GSA Connects 2021 in Portland, Oregon

Paper No. 27-11
Presentation Time: 9:00 AM-1:00 PM


BEETON, Jared, Environment & Sustainability, Fort Lewis College, 26 Lewis Mountain Ln, Durango, CO 81301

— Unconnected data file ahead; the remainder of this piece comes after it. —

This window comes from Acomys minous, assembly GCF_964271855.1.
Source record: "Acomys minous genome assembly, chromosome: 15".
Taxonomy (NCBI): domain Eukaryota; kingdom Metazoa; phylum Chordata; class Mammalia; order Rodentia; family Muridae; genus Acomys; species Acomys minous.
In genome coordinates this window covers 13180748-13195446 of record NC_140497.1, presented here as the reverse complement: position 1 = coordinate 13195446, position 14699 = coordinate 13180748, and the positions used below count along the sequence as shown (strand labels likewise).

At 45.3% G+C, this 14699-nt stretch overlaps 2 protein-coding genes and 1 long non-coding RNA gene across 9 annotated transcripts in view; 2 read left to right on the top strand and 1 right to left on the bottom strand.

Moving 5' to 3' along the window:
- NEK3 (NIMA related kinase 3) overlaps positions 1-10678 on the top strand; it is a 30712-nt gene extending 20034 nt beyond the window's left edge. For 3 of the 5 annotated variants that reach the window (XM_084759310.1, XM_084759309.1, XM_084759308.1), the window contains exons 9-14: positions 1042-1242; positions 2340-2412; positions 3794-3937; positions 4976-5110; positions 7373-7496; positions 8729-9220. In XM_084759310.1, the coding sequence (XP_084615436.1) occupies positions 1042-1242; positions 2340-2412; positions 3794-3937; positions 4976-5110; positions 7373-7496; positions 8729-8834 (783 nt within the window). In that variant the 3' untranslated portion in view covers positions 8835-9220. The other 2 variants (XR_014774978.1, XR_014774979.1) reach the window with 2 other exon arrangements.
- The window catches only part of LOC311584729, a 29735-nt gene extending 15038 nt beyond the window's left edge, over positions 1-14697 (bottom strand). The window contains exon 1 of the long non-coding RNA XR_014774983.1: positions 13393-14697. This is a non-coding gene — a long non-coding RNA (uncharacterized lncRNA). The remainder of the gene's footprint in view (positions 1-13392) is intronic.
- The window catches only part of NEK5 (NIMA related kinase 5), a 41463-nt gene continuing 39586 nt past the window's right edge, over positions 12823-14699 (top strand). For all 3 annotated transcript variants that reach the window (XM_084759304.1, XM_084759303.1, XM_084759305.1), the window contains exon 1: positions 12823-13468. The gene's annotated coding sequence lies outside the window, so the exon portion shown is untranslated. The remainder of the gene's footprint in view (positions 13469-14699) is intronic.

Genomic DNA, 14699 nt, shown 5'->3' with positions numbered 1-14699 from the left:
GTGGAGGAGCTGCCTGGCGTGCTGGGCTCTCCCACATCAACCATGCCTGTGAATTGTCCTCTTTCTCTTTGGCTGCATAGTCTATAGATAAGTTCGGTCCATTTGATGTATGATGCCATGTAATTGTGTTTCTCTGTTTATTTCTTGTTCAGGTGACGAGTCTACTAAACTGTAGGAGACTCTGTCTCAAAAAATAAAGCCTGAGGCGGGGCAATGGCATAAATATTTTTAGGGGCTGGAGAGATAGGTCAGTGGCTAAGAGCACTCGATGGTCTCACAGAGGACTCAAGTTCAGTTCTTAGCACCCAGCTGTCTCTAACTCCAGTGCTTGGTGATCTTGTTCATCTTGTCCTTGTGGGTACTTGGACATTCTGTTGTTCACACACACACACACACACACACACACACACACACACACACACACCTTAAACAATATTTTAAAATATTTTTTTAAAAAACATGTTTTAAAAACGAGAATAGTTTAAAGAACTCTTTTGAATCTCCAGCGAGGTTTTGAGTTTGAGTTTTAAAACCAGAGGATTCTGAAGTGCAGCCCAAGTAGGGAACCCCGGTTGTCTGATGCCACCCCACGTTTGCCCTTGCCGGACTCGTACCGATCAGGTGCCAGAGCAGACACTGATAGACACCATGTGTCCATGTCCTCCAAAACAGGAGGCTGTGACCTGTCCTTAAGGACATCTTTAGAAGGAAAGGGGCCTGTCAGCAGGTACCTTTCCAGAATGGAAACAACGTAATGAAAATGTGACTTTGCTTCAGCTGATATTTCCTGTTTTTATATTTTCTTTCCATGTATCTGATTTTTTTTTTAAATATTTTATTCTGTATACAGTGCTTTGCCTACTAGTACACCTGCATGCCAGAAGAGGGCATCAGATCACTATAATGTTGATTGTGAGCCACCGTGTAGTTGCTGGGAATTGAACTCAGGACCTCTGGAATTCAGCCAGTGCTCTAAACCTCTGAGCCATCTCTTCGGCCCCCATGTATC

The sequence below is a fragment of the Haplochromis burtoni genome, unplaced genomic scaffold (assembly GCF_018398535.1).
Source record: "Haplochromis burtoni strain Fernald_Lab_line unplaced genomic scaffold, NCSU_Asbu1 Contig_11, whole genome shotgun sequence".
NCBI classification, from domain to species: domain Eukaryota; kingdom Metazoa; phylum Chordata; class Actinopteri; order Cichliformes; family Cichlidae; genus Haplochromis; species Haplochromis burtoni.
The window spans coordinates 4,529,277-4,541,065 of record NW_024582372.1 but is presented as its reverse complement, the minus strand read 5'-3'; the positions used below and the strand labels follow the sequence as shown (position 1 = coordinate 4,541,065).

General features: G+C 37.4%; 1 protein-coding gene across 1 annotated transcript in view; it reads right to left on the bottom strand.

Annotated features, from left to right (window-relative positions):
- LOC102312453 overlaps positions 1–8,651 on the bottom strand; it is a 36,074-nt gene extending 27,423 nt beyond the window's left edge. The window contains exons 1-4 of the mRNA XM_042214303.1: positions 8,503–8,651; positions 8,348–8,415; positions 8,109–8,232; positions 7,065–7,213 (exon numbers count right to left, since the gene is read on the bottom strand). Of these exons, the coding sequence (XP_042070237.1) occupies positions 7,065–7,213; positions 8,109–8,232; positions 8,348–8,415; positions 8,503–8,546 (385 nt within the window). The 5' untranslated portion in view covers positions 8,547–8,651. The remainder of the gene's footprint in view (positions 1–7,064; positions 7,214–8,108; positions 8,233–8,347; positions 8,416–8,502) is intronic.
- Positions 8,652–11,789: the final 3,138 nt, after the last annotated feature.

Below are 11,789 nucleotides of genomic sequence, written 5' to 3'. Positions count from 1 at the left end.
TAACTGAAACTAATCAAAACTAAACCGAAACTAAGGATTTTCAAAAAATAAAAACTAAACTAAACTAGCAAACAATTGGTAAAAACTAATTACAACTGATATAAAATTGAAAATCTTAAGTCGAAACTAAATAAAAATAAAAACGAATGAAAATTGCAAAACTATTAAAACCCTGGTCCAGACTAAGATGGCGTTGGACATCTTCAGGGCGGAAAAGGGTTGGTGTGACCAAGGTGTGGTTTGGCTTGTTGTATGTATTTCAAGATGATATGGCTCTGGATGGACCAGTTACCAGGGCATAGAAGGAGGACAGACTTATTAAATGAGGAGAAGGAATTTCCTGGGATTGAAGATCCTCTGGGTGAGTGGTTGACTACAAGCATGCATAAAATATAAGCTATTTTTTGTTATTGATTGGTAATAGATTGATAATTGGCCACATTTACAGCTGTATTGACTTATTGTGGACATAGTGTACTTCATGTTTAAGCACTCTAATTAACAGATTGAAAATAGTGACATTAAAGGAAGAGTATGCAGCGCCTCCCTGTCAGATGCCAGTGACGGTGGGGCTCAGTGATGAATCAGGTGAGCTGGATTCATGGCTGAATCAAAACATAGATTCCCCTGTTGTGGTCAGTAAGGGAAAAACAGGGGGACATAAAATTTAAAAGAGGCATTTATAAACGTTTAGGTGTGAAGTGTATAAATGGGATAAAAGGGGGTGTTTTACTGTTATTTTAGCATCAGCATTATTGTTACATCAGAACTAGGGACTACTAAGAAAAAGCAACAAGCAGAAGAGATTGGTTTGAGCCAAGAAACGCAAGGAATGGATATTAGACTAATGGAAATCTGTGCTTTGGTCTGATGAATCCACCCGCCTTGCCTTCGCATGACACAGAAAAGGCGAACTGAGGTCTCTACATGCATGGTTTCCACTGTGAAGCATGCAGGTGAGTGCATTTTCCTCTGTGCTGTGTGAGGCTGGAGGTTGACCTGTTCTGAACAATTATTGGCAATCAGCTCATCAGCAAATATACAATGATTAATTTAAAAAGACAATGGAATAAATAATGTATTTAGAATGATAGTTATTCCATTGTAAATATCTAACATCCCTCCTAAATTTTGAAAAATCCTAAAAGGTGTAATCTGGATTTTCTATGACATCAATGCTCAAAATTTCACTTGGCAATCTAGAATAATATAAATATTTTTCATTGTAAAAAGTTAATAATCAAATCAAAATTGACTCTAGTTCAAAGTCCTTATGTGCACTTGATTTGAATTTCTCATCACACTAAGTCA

Analyses of soils, wetland peats, pollen, and tree rings were used to reconstruct environments of the Monte Vista National Wildlife Refuge (MVNWR) of southern Colorado. A late-Pleistocene flood deposit was bracketed to between ~11,530 and ~14,050 BP using housed faunal remains of mammoth, bison, horse, beaver, and wolf as a maximum age and overlying peats as a minimum age. The post-LGM timing of the flood coincides with several regional and global climatic cool/wet events including the Younger Dryas. The flood deposits are capped by three distinct layers of peat that reflect changing water tables and environments. The lowest layer is evaporite silt and represents a fluctuating water table ~11,530 BP resulting in seasonally dry playas. Lunette dunes on the downwind side of the wetland system support this interpretation. Woody peats represent boggy conditions with saturated sediments and a high biomass ~11,390 BP. Overlying organic silts represent a rising of the water table and a marshy environment with standing water where windblown silts were layered with organics at the bottom between ~9,120 BP and ~8,740 BP. Picea, Abies, Juniperus, and total pollen count concentrations reflect these patterns, as do changes in species composition from Abies to Pinus suggesting timberline ascension and warming. These data align with other regional studies and suggest that warmer conditions result in aridity, and thus, have implications for future climate change. As climate warms, water scarcity in this already arid region will increase. Spring creek is a small, artesian fed creek that used to run through the MVNWR. The Refuge lost Spring Creek water rights because Alamosa Water Courts argue that wetland recharge in this area is from the Monte Vista Canal (MVC) built in the 1880’s to divert water from the Rio Grande for agriculture. Environmental data were used to ascertain whether the original source of these wetlands is Spring Creek as the MVNWR asserts or the MVC as the Alamosa Water Courts suggest. An historical map from the 1873 Wheeler Expedition shows wetlands at the locality and dendrochronology data suggest a Juniper grove started growing before the MVC was installed. Further, thirteen carbon 14 ages from peat samples suggest the water table was higher and standing water was present before the 1880's. These three data sets support the MVNWR's claim that there were wetlands here before installation of the MVC and provide supporting documentation for the refuge to attain needed water rights to fulfill their mission of protecting migrating birds.